China tightens military control in fresh censorship wave

Tightened Internet access is no longer limited to the Great Firewall -- instead, the military is now in the hot seat over blogging and device use.

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CNET

China's military will instigate tougher political and ideological background checks on officers and soldiers as well as strictly control their Internet access as censorship reaches a new level.

On Wednesday, the People's Liberation Army Daily (PLA Daily), a state-controlled newspaper, warned that "hostile forces" must be guarded against, and there is a need to run political background checks on officers and soldiers to "prevent penetration, sabotage by hostile forces or erosion by corrupt ideas and cultures."

Guidelines issued by the Chinese Central Military Commission (CMC) also encourages more in-depth psychological examination of officers and soldiers, as well as 'improving' political and ideological education. The guidelines also suggest tighter management over mobile devices and the Internet are required -- including forbidding military personnel "from blogging, online chatting or job hunting in an official capacity."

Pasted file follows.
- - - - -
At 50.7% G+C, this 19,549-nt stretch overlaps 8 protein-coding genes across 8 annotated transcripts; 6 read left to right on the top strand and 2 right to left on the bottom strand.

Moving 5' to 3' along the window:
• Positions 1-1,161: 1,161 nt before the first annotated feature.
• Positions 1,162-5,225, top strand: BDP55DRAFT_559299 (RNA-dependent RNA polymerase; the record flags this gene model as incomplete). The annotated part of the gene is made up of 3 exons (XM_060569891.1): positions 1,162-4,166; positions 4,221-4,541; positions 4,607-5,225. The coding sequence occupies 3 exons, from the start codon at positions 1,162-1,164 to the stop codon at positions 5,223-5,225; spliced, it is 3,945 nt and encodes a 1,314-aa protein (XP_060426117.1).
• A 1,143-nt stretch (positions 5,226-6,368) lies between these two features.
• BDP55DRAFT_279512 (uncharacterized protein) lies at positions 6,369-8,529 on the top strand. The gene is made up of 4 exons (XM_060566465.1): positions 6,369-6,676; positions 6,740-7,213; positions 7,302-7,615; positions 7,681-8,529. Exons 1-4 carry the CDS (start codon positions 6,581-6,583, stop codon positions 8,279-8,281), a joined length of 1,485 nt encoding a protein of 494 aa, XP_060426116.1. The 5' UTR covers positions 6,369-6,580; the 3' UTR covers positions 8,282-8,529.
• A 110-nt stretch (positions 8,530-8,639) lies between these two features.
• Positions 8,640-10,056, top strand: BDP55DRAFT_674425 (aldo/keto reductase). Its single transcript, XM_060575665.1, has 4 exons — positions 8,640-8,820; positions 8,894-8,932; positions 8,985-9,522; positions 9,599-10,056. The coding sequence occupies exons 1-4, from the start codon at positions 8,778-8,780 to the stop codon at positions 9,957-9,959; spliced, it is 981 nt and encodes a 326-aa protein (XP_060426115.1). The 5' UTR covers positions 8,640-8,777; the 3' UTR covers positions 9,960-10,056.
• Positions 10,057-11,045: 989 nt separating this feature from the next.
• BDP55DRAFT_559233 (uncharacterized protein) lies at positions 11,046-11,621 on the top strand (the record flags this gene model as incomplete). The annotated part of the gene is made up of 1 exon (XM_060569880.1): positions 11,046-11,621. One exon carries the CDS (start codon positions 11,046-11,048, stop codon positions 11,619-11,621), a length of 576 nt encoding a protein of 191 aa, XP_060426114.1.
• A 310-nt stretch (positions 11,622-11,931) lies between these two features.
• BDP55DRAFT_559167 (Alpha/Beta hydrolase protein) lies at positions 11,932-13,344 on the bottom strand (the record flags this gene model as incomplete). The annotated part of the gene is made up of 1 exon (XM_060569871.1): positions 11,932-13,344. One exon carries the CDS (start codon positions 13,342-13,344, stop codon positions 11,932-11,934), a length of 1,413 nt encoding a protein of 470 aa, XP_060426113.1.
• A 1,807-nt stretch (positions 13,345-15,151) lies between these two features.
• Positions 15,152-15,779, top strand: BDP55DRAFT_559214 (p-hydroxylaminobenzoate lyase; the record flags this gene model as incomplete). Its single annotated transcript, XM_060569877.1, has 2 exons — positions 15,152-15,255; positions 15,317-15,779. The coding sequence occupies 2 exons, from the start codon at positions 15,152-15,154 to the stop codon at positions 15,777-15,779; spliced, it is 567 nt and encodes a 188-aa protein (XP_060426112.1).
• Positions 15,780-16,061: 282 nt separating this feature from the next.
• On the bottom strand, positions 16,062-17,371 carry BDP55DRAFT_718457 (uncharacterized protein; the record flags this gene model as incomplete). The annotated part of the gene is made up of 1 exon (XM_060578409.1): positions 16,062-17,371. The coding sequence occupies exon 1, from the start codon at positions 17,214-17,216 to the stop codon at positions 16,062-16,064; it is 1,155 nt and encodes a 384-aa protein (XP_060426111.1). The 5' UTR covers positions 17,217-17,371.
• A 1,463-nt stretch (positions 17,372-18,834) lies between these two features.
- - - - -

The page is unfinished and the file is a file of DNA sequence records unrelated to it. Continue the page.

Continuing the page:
As reported by Reuters, a commentary in the PLA Daily said:

"Some Western countries have intensified plotting against our country with 'colour revolutions,' an online 'cultural Cold War' [...] trying in vain to uproot the spirit of our military officers and soldiers."

There is unending tension between the West and China, in particular, the US and the Asian country which continually accuse each other of launching cyberattacks which affect national security. In addition, China has imposed a series of laws and regulations to try and bolster local businesses while disadvantaging international companies.

Last week, the Chinese education minister said "Western values" must be removed from the country's classrooms.

The famous "Great Firewall of China," as the country's censorship system is known colloquially, received upgrades last month which will make access to social media websites and the use of virtual private networks (VPNs) tougher.

Related: China revamps Great Firewall, cracks down on social media

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